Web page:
Tuesday, August 16, 2022

Today's News: May you live in interesting times

"May you live in interesting times" is the apocryphal curse that threatens trouble, war and chaos -- and our times are getting a little too interesting now, aren't they?  
In his The Atlantic newsletter tonight, Tom Nichols writes: 
Compared with the bizarre ideas and half-baked wackiness that now infest American political life, the arguments between the North and the South [in the Civil War] look like a deep treatise on government.
The United States now faces a different kind of violence, from people who believe in nothing—or at least, in nothing real. 
...[we face] random threats and unpredictable dangers from people among us who spend too much time watching television and plunging down internet rabbit holes. These people, acting individually or in small groups, will be led not by rebel generals but by narcissistic wannabe heroes, and they will be egged on by cowards and instigators who will inflame them from the safety of a television or radio studio—or from behind the shield of elected office. Occasionally, they will congeal into a mob, as they did on January 6, 2021. 
...They will tell you that they are for “liberty” and “freedom,” but these are merely code words for personal grudges, racial and class resentments, and a generalized paranoia that dark forces are manipulating their lives...their causes are a farrago of conspiracy theories and pulpy science-fiction plots. 
What makes this situation worse is that there is no remedy for it. When people are driven by fantasies, by resentment, by an internalized sense of inferiority, there is no redemption in anything. Winning elections, burning effigies, even shooting at other citizens does not soothe their anger but instead deepens the spiritual and moral void that haunts them.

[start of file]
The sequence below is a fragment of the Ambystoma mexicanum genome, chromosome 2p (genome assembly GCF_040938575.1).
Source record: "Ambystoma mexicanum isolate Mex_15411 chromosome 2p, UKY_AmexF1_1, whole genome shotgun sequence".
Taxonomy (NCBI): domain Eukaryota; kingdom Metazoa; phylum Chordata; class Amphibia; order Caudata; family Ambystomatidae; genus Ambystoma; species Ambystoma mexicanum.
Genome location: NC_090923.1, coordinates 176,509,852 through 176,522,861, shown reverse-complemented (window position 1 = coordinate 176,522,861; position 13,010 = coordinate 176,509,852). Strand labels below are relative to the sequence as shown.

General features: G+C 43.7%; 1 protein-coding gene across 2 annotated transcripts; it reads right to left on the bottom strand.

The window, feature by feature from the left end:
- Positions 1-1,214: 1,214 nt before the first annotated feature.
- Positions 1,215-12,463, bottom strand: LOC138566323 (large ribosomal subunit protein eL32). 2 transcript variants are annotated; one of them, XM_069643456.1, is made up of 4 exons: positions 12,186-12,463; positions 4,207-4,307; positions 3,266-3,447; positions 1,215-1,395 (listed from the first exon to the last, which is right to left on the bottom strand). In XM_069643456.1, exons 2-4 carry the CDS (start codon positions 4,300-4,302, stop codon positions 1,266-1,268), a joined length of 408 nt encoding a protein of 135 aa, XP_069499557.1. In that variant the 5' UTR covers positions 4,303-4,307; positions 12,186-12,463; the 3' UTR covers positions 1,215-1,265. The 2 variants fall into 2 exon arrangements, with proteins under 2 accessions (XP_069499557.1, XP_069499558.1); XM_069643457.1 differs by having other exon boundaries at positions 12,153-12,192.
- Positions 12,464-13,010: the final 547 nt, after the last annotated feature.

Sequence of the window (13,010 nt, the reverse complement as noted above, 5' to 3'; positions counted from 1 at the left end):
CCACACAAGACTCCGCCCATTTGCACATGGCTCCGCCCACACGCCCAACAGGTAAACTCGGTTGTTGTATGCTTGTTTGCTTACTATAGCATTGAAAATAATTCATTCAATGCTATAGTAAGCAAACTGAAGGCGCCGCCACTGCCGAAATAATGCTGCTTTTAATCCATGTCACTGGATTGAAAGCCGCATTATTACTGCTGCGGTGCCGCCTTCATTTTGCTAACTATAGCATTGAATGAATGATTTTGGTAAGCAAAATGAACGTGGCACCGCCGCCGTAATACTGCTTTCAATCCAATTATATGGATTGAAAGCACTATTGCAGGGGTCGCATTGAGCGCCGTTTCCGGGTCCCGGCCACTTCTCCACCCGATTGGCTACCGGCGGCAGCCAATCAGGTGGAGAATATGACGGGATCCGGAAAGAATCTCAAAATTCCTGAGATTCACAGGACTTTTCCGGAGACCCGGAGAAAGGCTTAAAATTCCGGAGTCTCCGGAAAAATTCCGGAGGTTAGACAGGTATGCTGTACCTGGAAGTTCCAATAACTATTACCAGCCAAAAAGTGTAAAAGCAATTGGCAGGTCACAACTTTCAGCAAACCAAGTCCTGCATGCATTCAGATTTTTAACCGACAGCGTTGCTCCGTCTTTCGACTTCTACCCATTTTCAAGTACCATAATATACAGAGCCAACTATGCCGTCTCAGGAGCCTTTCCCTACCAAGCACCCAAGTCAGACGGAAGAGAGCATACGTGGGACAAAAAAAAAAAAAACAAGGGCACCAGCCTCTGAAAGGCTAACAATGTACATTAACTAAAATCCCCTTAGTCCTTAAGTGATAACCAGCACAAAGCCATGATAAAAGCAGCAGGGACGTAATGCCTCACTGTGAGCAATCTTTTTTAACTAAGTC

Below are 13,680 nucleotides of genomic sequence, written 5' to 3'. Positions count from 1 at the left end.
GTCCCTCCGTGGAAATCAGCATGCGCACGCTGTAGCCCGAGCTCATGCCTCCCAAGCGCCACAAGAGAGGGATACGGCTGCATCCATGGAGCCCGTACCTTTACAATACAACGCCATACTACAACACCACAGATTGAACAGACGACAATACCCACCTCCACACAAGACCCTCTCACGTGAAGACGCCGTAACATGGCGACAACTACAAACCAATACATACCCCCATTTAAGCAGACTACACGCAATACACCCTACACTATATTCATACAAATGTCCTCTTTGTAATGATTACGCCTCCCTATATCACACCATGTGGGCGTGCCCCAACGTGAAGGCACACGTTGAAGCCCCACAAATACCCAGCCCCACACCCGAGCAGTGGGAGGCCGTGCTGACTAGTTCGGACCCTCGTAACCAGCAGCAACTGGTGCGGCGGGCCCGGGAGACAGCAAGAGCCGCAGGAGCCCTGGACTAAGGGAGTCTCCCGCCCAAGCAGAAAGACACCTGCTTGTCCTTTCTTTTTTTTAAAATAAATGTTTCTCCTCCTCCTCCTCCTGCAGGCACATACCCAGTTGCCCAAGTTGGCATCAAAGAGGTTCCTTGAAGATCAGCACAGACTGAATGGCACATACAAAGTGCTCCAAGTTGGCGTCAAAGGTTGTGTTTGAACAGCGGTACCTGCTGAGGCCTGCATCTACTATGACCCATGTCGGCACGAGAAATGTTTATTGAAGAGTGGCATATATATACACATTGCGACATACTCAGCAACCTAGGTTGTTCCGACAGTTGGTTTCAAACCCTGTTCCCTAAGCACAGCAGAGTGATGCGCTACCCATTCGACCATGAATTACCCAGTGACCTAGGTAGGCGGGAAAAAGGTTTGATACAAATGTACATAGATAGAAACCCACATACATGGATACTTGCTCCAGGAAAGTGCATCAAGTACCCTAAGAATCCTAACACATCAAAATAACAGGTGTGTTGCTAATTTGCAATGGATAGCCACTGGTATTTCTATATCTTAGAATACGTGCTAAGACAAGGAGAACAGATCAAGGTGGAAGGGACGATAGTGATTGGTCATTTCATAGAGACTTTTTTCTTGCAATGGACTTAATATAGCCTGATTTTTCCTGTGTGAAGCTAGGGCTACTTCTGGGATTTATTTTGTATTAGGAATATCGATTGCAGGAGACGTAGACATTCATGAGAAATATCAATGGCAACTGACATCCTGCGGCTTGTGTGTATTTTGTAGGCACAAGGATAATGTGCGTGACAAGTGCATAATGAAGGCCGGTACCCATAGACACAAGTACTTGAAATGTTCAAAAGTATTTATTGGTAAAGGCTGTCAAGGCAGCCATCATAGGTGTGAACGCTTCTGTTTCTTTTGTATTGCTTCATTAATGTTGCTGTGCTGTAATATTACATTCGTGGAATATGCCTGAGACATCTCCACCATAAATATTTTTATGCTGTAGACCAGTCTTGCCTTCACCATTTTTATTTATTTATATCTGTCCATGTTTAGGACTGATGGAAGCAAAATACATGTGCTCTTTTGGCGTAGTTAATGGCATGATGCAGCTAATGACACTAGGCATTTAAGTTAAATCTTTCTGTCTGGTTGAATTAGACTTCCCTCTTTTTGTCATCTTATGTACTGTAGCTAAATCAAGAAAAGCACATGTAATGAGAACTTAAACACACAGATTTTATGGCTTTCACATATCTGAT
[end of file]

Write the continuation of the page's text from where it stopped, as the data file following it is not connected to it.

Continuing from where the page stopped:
Nichols goes on to talk about what Trump means to these people. 
Now, I have been saying for years that Trump is really just a Golden Calf -- without any philosophy or principle himself, he can just reflect the greed, anger, fear and hatred of his followers, and they love him for it.  But Nichols writing today helps me understand how the Trump phenomenon in the US also relates to what Maxime Bernier is doing with the People's Party, and where Pierre Poilievre intends to take the Conservatives when he becomes their leader:
Donald Trump is central to this fraying of public sanity, because he has done one thing for such people that no one else could do: He has made their lives interesting. 
He has made them feel important. He has taken their itching frustrations about the unfairness of life and created a morality play around them, and cast himself as the central character. 
Trump, to his supporters, is the avenging angel who is going to lay waste to the “elites,” the smarty-pantses and do-gooders, the godless and the smug, the satisfied and the comfortable. 
I spoke with one of the original Never Trumpers over the weekend, a man who has lost friends and family because of his opposition to Trump, and he told me that one of the most unsettling things to him is that these same pro-Trump family and friends now say that they believe that Trump broke the law — but that they don’t care. They see Trump and his crusade — their crusade against evil, the drama that gives their lives meaning — as more important than the law. 
I have heard similar sentiments among people I know.